Data Provider Black Knight to Acquire Top of Mind 2 days ago Three’s Company Reboot: Married Couples Living With Roommates Roommates aren’t just for college days anymore, the number of married couples who are sharing their homes has increased significantly since the 1990s. Trulia decided to investigate this phenomenon by comparing data between 1995 and 2016 and came up with some telling numbers.In 2018, 3.28 percent of all U.S. households, or nearly 4.2 million, lived with a roommate. But among married couples, that rate was just 0.46 percent (just over 280,000 married households) which is double the rate observed in 1995. Among all married householders, 0.46 percent live with roommates, up from a historical average of 0.36 percent. This increase is mostly from married homeowners, 0.34 percent of whom live with roommates, or nearly 40 percent higher than the historical average.The increase is higher in the nation’s most expensive markets, proving high housing costs are forcing some married couples to offset the financial burden. It comes as no surprise that the share of married householders who have roommates is correlated with challenging housing market conditions. In fact, the number of married homeowners with roommates peaked in 2012 at roughly the same time as the national foreclosure crisis.There are two distinct trends among married couples who own compared those who rent. Renters are subject to fluctuating costs during their tenancy or when they move. Homeowners tend to stay in one home longer because their cost is usually stable having been determined when they bought their home. As a result, married homeowners are less likely to bring on roommates when faced with escalating housing costs than married renters. It’s probably no coincidence that the areas with the most married-with-roommate households are more pricey like the West Coast, known for its high home prices. In Honolulu, the rate almost doubled, accompanied a booming housing market with rising prices. On average every $100,000 increase in the median metro home value corresponds to a 0.25 percentage point increase in the share of married couples with roommates. There is clearly a direct link between affordability and the presence of a roommate in married couples’ homes, soon it could be the new norm. Click here to read the full report. Share Save About Author: Stephanie Bacot Print This Post 2019-02-12 Radhika Ojha February 12, 2019 1,155 Views Previous: HUD Offers Helping Hand to Displaced Earthquake Victims Next: HELOCs on the Wane? in Daily Dose, Featured, Market Studies, News Sign up for DS News Daily Stephanie Bacot is an experienced multimedia writer having created content for print, web, television, and more. She is the past producer of BIZTV, a national television network for businesses and entrepreneurs that reached more than 200,000 professionals. She has more than 15 years’ experience in healthcare marketing and was an advertising exec for Healthcare Journal of Baton Rouge, a trade publication focused on the healthcare industry, as well as the marketing director for a $5 million surgery center. Bacot is a graduate of Louisiana State University with a degree in Marketing and Communications. She resides in Dallas when she’s not pursuing her love of travel. Demand Propels Home Prices Upward 2 days ago Governmental Measures Target Expanded Access to Affordable Housing 2 days ago Servicers Navigate the Post-Pandemic World 2 days ago The Week Ahead: Nearing the Forbearance Exit 2 days ago Governmental Measures Target Expanded Access to Affordable Housing 2 days ago Related Articles The Best Markets For Residential Property Investors 2 days ago Data Provider Black Knight to Acquire Top of Mind 2 days ago Demand Propels Home Prices Upward 2 days ago The Best Markets For Residential Property Investors 2 days ago Home / Daily Dose / Three’s Company Reboot: Married Couples Living With Roommates Servicers Navigate the Post-Pandemic World 2 days ago Subscribe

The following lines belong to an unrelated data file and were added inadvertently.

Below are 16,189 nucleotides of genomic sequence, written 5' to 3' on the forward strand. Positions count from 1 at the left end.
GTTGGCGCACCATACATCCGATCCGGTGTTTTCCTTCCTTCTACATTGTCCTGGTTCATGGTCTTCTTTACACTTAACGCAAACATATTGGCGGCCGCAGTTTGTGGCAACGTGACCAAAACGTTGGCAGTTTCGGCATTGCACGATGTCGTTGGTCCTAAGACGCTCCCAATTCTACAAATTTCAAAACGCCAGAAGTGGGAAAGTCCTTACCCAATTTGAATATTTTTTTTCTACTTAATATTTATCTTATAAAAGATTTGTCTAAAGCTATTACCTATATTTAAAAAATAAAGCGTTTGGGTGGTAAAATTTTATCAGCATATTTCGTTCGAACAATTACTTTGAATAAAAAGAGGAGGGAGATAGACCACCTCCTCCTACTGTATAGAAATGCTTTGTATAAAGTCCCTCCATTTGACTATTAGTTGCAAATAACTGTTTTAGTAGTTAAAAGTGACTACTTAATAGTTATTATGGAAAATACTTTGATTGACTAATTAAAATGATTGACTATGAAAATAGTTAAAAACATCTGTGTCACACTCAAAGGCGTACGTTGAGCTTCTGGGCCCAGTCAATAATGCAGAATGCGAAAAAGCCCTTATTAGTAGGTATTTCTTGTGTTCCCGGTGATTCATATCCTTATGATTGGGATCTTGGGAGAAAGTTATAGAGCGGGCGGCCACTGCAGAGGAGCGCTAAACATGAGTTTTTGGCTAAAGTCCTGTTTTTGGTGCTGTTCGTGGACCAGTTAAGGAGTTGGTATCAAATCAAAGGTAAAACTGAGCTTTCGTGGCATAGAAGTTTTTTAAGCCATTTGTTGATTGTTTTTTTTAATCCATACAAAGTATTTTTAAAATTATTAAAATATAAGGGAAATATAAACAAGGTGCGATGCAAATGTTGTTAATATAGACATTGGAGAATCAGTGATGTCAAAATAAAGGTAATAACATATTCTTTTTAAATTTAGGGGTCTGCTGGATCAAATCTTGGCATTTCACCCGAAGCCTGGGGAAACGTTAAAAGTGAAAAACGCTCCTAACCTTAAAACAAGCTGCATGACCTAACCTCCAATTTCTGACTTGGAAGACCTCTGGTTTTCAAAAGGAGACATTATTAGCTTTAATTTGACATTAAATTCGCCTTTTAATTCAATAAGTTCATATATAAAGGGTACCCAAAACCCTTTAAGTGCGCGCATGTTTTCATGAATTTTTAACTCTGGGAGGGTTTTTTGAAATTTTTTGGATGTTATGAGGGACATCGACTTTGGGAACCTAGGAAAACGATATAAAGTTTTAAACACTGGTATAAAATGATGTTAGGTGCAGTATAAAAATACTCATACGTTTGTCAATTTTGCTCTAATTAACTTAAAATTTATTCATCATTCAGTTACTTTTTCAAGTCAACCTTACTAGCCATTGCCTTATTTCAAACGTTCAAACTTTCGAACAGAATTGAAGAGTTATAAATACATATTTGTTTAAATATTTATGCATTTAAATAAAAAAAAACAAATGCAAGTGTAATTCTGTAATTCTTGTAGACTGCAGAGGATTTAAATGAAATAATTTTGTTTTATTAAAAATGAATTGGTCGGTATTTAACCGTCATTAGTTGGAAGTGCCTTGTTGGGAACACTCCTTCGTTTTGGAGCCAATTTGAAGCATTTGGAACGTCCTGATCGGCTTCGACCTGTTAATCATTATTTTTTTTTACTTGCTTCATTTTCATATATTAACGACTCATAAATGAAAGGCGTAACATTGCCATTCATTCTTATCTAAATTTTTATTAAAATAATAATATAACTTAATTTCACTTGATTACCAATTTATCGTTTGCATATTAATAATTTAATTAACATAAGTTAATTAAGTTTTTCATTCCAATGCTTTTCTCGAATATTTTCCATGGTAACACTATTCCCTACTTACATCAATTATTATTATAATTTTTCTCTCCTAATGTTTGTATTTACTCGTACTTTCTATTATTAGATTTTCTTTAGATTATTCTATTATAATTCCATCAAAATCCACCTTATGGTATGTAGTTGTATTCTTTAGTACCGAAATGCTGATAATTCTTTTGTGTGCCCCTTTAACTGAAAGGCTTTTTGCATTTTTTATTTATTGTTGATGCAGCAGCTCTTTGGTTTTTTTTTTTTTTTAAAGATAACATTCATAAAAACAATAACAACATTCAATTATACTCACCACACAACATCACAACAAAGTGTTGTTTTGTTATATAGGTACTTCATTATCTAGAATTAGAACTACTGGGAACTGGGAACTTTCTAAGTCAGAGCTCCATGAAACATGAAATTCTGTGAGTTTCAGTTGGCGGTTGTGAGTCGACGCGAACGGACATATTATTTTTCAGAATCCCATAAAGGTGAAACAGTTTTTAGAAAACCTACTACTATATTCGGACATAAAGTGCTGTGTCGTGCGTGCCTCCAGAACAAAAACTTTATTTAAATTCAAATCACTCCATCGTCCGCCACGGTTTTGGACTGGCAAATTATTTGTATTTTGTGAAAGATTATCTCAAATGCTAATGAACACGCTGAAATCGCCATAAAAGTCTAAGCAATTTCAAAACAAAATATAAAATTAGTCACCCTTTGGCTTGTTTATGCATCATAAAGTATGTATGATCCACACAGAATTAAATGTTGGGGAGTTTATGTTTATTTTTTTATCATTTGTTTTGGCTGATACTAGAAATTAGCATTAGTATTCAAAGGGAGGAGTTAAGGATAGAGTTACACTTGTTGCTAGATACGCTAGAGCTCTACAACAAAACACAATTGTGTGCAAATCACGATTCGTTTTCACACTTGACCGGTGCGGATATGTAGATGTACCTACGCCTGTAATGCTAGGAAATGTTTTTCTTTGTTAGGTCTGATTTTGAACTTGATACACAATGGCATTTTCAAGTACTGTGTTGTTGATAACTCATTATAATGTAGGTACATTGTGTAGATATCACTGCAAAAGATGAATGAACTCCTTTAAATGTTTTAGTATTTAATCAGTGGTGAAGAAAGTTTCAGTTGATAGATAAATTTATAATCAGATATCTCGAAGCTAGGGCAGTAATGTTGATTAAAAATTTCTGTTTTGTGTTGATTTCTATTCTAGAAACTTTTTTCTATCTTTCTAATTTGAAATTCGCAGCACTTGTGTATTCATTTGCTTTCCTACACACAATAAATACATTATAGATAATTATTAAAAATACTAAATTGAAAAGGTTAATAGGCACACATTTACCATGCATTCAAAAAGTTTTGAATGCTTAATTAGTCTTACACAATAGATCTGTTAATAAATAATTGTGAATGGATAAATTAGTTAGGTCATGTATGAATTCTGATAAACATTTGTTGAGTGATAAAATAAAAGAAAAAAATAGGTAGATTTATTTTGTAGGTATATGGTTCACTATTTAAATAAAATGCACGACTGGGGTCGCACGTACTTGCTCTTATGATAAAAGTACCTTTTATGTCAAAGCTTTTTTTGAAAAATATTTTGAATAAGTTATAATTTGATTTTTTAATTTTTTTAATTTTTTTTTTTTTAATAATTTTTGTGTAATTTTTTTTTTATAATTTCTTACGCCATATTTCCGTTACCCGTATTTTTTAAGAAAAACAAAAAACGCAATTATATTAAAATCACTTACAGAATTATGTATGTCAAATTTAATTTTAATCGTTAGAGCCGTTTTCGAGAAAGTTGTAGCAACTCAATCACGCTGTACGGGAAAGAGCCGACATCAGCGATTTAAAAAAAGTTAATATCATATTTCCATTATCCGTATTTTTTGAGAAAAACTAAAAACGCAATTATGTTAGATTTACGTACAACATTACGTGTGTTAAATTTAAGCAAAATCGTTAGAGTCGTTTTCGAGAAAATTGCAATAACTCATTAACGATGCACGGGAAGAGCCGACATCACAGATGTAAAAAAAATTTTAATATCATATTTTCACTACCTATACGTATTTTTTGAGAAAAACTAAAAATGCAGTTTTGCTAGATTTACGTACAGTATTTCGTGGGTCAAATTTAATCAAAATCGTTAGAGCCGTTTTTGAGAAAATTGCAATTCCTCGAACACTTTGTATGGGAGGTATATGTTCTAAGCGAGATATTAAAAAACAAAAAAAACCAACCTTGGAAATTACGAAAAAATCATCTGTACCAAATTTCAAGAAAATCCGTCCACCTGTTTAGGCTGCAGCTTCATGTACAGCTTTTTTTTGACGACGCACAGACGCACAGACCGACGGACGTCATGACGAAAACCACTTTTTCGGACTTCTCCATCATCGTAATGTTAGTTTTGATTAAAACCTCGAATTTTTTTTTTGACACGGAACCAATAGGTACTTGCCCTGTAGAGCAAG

Previous Article Next Article Comments are closed. Ourresident experts at Pinsent Curtis Biddle bring you a comprehensive update onall the latest decisions that could affect your organisation, and advice onwhat to do about them Ventov Chief Constable of West Yorkshire Police, Court of AppealGuidance on the appropriate level of discrimination awards** * * The applicant successfully claimed sex discrimination after suffering aserious campaign of harassment. Initially, she had coped with the abuse butultimately suffered depression. She was dismissed on performance grounds. Thetribunal awarded £165,829 for loss of future earnings, considering that had shenot been dismissed she would have had a 75 per cent chance of working untilretirement. A further award of £74,000 was made – £65,000 for injury tofeelings, £15,000 aggravated damages and £9,000 for psychiatric damages.TheEAT overturned both awards. It said statistical evidence showed only 9 per centof women police officers served for more than 18 years. The tribunal’s approachto loss of future earnings was radically out of step with these statistics. TheEAT reduced the injury to feelings awards to £39,000.Theapplicant appealed to the Court of Appeal which considered the tribunal’sassessment of a 75 per cent chance of employment until retirement to be highbut nonetheless permissible. Statistical evidence could legitimately be over ridenby the tribunal’s assessment of the applicant. Ofmore general application was the Court of Appeal’s view of the injury tofeelings awards. It considered the tribunal’s award of £74,000 to be”patently extravagant”, particularly when compared with JudicialStudies Board guidelines on general damages for personal injuries. Theappropriate award was £18,000 injury to feelings, with £5,000 aggravateddamages and £9,000 for psychiatric damage.KeypointsTheCourt of Appeal’s guidance on the level of injury to feelings awards was:–The top band is £15,000 to £25,000, to be awarded in the most serious cases, suchas lengthy campaigns of discriminatory harassment –Between £5,000 and £15,000 should be awarded for other serious cases–The lowest level of award is between £500 and £5,000, appropriate for cases ofisolated or one-off acts of discrimination–Where additional awards are made for aggravated damages or psychiatric damage,the total of these awards should be assessed to ensure proportionality and ajust outcomeWhatyou should do–Train managers to recognise signs of harassment and provide guidance on howthey should respond–Tackle harassment early – if problems persists for a long time and no action istaken, the level of award will be greater–Be prepared to apologise in appropriate cases. In this case, the high-handedmanner in which the complaints were addressed led to the award of aggravateddamagesSainsbury’sSupermarkets v Hitt,Court of AppealThe ‘band of reasonable responses’ test restored for consideringadequacy of disciplinary investigations** * * Hitt was dismissed for misconduct after missing stock was discovered inhis locker. He claimed the stock had been planted, naming other employees whoselocker keys fitted his own. Only one of these was in the store at the time andhe denied leaving his work area. Theemployer’s investigation showed that Hitt had had the opportunity to take thestock and had left his work area twice that day. Hitt’s explanation wasrejected at the disciplinary hearing.Anemployment tribunal found the dismissal unfair as the allegation that the stockwas planted in the locker was not adequately investigated – all employees withkeys fitting Hitt’s locker should have been discounted and his manager shouldhave been eliminated from suspicion. TheEAT rejected the employer’s appeal, ruling that the “range of reasonableresponses” test did not apply to the issue of whether the employer’sinvestigation was adequate. This suggested tribunals could find a conductdismissal unfair on the grounds that they would have carried out furtherinvestigations.TheCourt of Appeal overturned this approach and declared Hitt’s dismissal fair.Employment tribunals cannot impose their own opinion of what was a reasonableand adequate investigation. KeypointsTherange of reasonable responses test is a fundamental part of unfair dismissallaw. It gives employers broad discretion in how they approach disciplinary andother dismissals. Any reduction in the scope of this test introduces a lesspredictable, more subjective standard of fairness. This ruling re-emphasisesthat an employer acts fairly if his actions were among those open to areasonable employer on the facts of the case. Whatyou should do–It is still important to ensure disciplinary investigations are thorough–Investigate what employees have to say and allow them time to produce anyrelevant evidence–Train managers on how to deal with investigations and hearings. Encourage themto take advice from HR during the processFoxv Betesh Fox Solicitors, EAT A timely reminder that refusing requests for part-time workcould be discrimination** * Fox worked as a full-time legal secretary. After maternity leave, however, sheasked to come back part time. Her request was refused – full-time secretarieswere required to support full-time lawyers and working part-time would place anundue burden on other staff and the business as a whole. The applicantsuggested shorter hours, or job sharing, but these were also found to be unacceptable.Therewas no argument that Fox had suffered indirect sex discrimination. The onlyissue being argued was whether the treatment was justified. The tribunal saidit was – the requirement for full time work corresponded to a real need of thebusiness and was consistent with its size, type of work performed and how thework was organised.TheEAT overturned this finding. The employment tribunal had failed to balance theeffect of the discrimination (both in terms of how many women were likely to bedisadvantaged and the impact of that disadvantage) against the allegedjustification. Onlyif the alleged justification was sufficient to outweigh the discriminatoryeffect could the treatment be lawful. KeypointsFlexibleworking is a hot issue. From this April, employees with children aged six orunder or disabled children up to 18 have a new statutory right to requestflexible working. Thestatutory scheme includes a procedure which the employer must follow anddetails the grounds for refusal of requests (see page 14). Thisnew right does not replace existing liabilities. Employees will still be ableto rely on arguments of indirect sex discrimination if a request to changeworking hours is refused. As this case shows, the key issue in such claims willbe justification. The outcome of the balancing exercise described above isdifficult to predict. Whatyou should do–Issue a procedure governing flexible working requests, in line with thestatutory scheme. Train managers on how to follow it–Audit your working practices. Where does flexibility exist? If a job cannot bedone part-time, from home or on varied hours, why not? This audit will promotea consistent and well considered approach to requests –Flexibility is an attractive selling point when recruiting and retaining staff.Keep an open mind, be creative and even consult your staff on how flexibleworking might be achievedCaseof the month by Christopher Mordue Extended limits for discrimination claims will prolong tribunalprocessHendricksv Commissioner of Police of the Metropolis, Court of AppealA liberal approach to time limits for discrimination claims threatensgreat expense and practical difficulties for employers** * * * Hendricks claimed sex and race discrimination against the commissioner.She alleged some 100 acts of discrimination by 50 police officers over a periodof 11 years. If her claim was allowed to proceed she would need to call some100 witnesses in a hearing that would last up to three months. But had shebrought her claim in time?TheEAT ruled the claim was out of time. There was no alleged discriminatory act in the three-month period priorto her complaint being filed. Hendricksargued there was a “continuing act” of discrimination, a policy orregime of discrimination against women and members of ethnic minorities. Ifthere was such a continuing act, time limits would not be activated until thatact came to an end.However,the EAT ruled there was no prima facie evidence of such discrimination. A”continuing act” had to consist of a “policy, rule, practice orregime” of discriminatory treatment. All of Hendricks’ allegationsconcerned her own treatment and so could not be evidence of a generalisedpolicy of discrimination against all women and members of ethnic minorities.There was no evidence of any link between the incidents of allegeddiscrimination, which involved many individuals. Without that, no practice orpolicy could be inferred. Hendrickssuccessfully appealed to the Court of Appeal. It said the EAT’s approach toidentifying a “continuing act” was wrong. “Policies, rules,practices or regimes” were only examples of continuing acts, notexhaustive categories. Thequestion was whether the commissioner was responsible for an ongoing state ofaffairs in which female ethnic minority officers were treated less favourably.If so, that could be an act of discrimination “extending over aperiod”. The burden would be on Hendricks to prove that continuing stateof affairs, especially a link between the incidents she complained of. However,it was wrong to determine the time limit issue at the preliminary stage, withouthearing all of the evidence.KeypointsAmore liberal approach to the concept of continuing acts of discrimination willnot necessarily make it easier to succeed with this type of claim. However, itwill make it harder for employers to have claims dismissed at a preliminarystage. Tribunals will have to consider all the evidence before they can judgewhether the claim was made in time. Thepractical difficulties of this sort of claim are not just longer hearings andthe consequent impact on legal fees and management time. If those involved havemoved on or cannot recollect the incidents or reasons for their actions, theemployer’s case will undoubtedly be weakened.Changesto the burden of proof in sex discrimination cases already mean that once aprima facie case of discrimination is shown – that is less favourable treatmentand a difference in sex – it is for the employer to show that the treatment wason non-discriminatory grounds (this approach will be adopted in cases of racediscrimination later this year). Without solid and reliable evidence, employersmay struggle to mount a cogent defence.Whatyou should do–Adopt effective equal opportunities policies and practices. This means goingbeyond paper documents. What practical steps or initiatives do you take topromote diversity and equality?–Carry out equal opportunities monitoring, especially in recruitment, careerprogression, appraisals, pay, discipline and grievances. Identify discrepanciesand investigate why these exist–Make sure managers keep records of all key decisions they take – promotion, payreviews, transfers, appraisals and disciplinary action, for example. These mayprovide vital evidence in proceedings–Make sure employees know how to challenge discriminatory treatment throughgrievance or harassment procedures and know their complaints will be treatedseriously Case round upOn 1 Feb 2003 in Personnel Today Related posts:No related photos.